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2. The Adventure of the Norwood Builder. (continued)
"It was a joke, my good sir, a practical joke, nothing more," he whined incessantly. "I assure you, sir, that I simply concealed myself in order to see the effect of my disappearance, and I am sure that you would not be so unjust as to imagine that I would have allowed any harm to befall poor young Mr. McFarlane."
"That's for a jury to decide," said Lestrade. "Anyhow, we shall have you on a charge of conspiracy, if not for attempted murder."
"And you'll probably find that your creditors will impound the banking account of Mr. Cornelius," said Holmes.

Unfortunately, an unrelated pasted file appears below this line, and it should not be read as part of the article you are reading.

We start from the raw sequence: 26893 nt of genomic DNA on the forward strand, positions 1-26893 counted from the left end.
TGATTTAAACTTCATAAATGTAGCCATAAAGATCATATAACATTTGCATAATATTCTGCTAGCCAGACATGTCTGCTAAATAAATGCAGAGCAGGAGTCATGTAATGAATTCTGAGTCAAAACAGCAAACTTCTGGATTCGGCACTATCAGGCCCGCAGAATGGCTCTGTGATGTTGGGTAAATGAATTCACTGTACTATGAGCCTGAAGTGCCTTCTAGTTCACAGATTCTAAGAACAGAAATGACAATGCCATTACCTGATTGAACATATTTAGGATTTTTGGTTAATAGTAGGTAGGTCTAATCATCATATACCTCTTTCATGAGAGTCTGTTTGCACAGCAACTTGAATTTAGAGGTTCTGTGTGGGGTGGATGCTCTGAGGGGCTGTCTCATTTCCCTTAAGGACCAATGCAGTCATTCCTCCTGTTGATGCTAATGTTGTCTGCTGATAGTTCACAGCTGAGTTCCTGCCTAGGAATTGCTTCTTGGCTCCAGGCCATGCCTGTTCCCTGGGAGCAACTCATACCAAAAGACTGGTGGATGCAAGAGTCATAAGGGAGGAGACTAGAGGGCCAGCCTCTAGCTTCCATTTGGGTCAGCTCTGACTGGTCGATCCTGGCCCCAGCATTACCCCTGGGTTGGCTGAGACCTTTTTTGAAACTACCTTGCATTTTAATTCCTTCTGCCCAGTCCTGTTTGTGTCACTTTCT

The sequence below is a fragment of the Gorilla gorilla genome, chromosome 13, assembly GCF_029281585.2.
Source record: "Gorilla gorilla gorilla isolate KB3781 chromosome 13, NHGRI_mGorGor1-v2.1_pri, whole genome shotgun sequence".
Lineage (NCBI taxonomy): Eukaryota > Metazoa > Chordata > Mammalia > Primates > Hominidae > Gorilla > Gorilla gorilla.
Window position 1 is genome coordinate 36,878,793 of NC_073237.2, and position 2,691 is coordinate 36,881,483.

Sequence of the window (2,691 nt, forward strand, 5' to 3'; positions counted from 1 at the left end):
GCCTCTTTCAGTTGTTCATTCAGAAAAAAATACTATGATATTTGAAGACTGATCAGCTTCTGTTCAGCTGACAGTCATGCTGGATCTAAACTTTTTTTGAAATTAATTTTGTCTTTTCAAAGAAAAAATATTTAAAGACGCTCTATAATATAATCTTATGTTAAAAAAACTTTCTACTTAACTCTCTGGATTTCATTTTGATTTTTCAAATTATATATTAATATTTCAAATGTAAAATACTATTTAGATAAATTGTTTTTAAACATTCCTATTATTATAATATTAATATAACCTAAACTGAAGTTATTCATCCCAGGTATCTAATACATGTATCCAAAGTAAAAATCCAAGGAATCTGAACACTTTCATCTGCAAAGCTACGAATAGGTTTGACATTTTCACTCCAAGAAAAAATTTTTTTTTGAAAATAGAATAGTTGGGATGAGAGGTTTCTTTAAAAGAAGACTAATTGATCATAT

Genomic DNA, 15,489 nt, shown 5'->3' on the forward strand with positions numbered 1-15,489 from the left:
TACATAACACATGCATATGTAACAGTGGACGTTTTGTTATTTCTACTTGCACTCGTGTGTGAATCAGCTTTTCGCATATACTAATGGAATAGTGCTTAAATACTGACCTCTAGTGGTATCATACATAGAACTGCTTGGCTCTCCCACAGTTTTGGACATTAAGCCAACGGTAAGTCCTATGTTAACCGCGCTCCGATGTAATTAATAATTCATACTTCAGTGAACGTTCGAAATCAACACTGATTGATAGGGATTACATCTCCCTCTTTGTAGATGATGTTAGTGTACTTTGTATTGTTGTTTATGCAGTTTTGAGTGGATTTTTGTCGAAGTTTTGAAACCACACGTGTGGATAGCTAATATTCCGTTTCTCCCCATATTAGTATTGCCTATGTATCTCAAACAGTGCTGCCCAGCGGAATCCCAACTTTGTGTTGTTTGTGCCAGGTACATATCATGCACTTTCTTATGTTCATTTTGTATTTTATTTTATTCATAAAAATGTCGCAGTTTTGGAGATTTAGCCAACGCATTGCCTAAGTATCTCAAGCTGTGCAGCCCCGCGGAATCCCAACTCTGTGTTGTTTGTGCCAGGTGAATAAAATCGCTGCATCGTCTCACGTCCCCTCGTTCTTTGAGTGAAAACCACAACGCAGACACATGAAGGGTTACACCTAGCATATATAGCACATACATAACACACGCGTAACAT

The little man started and turned his malignant eyes upon my friend.
"I have to thank you for a good deal," said he. "Perhaps I'll pay my debt some day."
Holmes smiled indulgently.
"I fancy that for some few years you will find your time very fully occupied," said he. "By the way, what was it you put into the wood-pile besides your old trousers? A dead dog, or rabbits, or what? You won't tell? Dear me, how very unkind of you! Well, well, I dare say that a couple of rabbits would account both for the blood and for the charred ashes. If ever you write an account, Watson, you can make rabbits serve your turn."
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